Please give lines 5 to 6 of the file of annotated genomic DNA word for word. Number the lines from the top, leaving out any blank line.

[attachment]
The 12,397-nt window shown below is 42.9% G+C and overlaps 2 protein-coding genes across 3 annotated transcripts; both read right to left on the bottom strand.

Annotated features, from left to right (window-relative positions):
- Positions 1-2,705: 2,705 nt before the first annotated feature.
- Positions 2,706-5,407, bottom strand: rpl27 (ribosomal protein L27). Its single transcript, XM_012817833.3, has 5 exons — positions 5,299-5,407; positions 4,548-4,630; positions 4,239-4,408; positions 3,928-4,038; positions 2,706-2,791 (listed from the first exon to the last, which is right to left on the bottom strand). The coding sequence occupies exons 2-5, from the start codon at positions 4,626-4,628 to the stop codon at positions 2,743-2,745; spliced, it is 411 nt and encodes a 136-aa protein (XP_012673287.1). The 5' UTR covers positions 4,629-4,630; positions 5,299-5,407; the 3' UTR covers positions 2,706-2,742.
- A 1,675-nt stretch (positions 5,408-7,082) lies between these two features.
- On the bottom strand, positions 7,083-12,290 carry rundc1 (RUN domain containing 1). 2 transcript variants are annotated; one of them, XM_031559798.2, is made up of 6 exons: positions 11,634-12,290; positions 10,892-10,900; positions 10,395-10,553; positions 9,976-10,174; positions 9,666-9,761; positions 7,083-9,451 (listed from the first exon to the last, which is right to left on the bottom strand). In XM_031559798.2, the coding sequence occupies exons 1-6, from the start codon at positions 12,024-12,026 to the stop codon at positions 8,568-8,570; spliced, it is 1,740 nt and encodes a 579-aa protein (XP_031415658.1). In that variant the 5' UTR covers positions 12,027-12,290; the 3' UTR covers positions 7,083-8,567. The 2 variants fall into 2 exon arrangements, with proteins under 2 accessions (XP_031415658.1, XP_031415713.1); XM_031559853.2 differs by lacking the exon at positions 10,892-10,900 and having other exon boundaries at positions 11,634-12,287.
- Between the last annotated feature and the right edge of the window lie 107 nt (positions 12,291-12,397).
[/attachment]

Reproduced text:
- A 1,675-nt stretch (positions 5,408-7,082) lies between these two features.
- On the bottom strand, positions 7,083-12,290 carry rundc1 (RUN domain containing 1). 2 transcript variants are annotated; one of them, XM_031559798.2, is made up of 6 exons: positions 11,634-12,290; positions 10,892-10,900; positions 10,395-10,553; positions 9,976-10,174; positions 9,666-9,761; positions 7,083-9,451 (listed from the first exon to the last, which is right to left on the bottom strand). In XM_031559798.2, the coding sequence occupies exons 1-6, from the start codon at positions 12,024-12,026 to the stop codon at positions 8,568-8,570; spliced, it is 1,740 nt and encodes a 579-aa protein (XP_031415658.1). In that variant the 5' UTR covers positions 12,027-12,290; the 3' UTR covers positions 7,083-8,567. The 2 variants fall into 2 exon arrangements, with proteins under 2 accessions (XP_031415658.1, XP_031415713.1); XM_031559853.2 differs by lacking the exon at positions 10,892-10,900 and having other exon boundaries at positions 11,634-12,287.